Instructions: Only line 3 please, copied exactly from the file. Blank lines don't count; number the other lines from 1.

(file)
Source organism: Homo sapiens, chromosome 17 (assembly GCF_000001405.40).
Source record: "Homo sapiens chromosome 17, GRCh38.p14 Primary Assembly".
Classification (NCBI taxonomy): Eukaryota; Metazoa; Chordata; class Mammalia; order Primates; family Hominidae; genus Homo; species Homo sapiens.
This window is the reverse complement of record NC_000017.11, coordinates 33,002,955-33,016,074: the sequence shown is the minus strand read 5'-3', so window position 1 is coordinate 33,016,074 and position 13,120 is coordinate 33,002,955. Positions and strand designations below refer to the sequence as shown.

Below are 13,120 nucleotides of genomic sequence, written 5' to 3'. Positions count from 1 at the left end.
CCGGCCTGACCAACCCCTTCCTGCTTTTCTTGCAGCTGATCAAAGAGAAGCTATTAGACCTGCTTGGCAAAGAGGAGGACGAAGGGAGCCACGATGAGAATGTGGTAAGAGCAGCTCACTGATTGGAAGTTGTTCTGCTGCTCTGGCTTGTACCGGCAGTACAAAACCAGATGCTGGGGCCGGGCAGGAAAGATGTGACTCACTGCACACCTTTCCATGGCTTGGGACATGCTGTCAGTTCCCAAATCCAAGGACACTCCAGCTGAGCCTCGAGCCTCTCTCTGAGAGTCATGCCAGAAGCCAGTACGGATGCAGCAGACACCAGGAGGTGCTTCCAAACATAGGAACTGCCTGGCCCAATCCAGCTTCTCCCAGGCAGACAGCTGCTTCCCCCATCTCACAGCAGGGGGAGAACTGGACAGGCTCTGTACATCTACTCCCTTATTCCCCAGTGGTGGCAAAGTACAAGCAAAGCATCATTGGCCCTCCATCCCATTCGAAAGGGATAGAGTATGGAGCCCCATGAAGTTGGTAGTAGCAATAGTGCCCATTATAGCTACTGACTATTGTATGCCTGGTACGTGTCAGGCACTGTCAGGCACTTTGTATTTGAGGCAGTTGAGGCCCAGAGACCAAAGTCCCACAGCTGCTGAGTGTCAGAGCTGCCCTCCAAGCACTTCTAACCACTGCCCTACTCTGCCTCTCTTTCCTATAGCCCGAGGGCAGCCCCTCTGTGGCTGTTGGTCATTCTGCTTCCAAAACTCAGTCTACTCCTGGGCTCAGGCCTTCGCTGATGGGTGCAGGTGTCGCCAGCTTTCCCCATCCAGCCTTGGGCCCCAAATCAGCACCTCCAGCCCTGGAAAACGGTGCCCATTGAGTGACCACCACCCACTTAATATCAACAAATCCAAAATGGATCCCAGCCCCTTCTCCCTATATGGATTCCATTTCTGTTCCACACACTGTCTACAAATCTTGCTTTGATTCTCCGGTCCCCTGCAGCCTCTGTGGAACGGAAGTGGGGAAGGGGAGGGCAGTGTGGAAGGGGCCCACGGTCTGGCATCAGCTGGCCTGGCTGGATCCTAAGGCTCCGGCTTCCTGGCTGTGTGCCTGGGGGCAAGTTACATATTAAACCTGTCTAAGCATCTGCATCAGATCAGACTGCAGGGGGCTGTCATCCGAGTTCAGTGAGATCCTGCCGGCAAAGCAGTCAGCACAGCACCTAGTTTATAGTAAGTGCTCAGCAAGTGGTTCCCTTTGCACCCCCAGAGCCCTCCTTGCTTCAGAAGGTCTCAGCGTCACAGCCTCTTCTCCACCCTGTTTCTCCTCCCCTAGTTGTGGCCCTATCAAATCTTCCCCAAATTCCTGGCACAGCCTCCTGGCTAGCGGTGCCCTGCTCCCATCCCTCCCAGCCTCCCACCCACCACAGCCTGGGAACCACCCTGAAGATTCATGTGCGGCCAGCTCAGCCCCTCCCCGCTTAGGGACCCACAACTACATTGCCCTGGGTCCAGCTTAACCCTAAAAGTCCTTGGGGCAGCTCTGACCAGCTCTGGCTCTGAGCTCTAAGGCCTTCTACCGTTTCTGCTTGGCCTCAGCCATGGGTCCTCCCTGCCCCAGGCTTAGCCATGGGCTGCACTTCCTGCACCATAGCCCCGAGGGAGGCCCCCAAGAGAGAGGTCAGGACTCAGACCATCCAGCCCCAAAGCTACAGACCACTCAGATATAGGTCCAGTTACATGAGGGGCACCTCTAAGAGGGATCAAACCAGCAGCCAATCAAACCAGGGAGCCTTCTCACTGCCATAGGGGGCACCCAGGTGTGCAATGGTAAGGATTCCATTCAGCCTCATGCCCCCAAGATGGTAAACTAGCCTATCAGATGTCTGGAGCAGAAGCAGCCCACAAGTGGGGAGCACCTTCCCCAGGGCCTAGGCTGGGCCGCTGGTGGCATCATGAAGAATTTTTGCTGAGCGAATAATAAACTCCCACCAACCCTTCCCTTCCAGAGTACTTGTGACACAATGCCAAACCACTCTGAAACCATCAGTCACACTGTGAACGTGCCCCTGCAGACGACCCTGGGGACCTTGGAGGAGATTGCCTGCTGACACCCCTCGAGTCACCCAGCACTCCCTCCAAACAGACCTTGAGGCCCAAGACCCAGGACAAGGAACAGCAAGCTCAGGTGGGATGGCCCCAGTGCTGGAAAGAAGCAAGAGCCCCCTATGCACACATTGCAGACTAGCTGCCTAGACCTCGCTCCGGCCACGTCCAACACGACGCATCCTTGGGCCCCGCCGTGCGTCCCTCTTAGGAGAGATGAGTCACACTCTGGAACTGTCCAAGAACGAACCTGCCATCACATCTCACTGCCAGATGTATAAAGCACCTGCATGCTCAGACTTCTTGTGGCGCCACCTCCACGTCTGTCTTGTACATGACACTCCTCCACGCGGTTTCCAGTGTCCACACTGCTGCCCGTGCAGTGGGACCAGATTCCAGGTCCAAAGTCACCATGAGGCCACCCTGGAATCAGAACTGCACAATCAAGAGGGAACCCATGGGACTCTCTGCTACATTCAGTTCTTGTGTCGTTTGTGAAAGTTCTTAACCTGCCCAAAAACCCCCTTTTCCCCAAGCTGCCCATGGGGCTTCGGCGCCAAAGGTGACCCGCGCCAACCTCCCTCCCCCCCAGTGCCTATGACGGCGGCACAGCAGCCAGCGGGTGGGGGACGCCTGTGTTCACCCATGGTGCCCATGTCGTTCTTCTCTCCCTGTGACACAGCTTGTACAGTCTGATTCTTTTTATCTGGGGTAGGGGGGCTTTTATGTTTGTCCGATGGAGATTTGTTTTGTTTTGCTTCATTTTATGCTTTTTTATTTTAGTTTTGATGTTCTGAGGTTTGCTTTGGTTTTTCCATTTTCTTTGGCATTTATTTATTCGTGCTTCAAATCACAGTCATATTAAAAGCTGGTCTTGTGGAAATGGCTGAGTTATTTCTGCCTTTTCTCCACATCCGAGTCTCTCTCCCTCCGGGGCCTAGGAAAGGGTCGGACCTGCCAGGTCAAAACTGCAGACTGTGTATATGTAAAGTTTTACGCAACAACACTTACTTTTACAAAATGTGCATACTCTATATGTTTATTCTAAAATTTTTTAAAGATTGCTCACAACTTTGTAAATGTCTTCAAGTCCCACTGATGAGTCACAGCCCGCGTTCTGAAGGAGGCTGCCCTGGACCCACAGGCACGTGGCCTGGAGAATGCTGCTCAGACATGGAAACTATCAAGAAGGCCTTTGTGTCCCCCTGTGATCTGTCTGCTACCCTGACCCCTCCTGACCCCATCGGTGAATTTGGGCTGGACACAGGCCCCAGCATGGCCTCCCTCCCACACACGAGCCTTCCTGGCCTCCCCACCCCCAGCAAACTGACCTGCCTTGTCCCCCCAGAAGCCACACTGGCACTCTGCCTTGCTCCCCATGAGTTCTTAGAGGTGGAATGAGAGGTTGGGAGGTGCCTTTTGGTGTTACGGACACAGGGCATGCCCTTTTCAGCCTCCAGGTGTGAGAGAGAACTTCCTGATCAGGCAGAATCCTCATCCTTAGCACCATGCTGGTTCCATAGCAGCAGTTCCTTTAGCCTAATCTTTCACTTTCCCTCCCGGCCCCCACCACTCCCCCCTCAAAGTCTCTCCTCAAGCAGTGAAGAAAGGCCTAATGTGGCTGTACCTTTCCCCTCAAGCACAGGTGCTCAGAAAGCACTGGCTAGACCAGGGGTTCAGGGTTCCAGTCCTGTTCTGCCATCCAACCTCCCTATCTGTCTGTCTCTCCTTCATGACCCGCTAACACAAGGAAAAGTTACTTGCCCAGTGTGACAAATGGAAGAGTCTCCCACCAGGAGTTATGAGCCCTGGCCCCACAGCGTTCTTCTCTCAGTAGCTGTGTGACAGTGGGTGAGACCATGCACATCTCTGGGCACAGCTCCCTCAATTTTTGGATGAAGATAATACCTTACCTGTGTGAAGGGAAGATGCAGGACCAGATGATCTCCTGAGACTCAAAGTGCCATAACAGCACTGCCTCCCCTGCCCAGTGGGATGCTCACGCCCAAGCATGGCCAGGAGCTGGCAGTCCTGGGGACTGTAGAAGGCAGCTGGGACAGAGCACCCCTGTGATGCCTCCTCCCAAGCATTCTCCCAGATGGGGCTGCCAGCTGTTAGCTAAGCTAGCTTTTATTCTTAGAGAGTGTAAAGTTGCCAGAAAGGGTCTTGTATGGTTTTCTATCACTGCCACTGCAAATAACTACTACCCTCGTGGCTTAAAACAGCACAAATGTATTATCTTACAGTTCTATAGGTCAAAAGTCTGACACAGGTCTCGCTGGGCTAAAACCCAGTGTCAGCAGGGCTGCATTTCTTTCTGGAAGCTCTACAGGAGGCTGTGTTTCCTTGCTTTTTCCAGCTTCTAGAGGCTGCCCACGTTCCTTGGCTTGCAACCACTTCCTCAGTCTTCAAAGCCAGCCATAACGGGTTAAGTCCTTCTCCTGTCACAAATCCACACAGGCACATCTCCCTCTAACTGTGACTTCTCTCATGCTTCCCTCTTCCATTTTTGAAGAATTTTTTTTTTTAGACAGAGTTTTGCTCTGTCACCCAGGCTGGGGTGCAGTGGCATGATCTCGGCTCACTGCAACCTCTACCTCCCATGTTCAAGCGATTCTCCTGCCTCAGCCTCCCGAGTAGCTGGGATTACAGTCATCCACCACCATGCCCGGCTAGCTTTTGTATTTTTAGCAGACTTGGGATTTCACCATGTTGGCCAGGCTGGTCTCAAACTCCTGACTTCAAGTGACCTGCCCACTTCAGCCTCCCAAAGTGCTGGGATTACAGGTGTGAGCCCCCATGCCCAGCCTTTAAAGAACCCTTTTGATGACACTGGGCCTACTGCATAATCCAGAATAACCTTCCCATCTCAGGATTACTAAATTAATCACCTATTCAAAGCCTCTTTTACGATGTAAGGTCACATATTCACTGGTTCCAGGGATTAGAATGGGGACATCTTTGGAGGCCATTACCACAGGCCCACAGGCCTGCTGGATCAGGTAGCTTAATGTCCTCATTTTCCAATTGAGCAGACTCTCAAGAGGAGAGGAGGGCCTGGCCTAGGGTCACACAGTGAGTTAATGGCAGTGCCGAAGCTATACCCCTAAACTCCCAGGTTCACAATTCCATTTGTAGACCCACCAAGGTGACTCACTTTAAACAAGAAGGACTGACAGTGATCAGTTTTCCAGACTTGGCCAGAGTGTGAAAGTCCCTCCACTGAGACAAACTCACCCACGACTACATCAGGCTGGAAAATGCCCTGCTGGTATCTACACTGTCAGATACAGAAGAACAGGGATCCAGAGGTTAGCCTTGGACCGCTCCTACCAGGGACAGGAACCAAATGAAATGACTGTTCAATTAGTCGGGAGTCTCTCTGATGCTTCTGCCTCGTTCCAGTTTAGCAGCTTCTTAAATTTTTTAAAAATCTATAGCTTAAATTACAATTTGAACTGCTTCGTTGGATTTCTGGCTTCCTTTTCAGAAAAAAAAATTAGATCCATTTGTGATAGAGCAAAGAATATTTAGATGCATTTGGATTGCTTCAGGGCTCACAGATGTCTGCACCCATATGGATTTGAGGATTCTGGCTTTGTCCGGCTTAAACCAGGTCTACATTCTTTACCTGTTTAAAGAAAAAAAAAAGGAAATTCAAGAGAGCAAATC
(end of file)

Classification (NCBI taxonomy): Eukaryota; Metazoa; Chordata; class Mammalia; order Primates; family Hominidae; genus Homo; species Homo sapiens.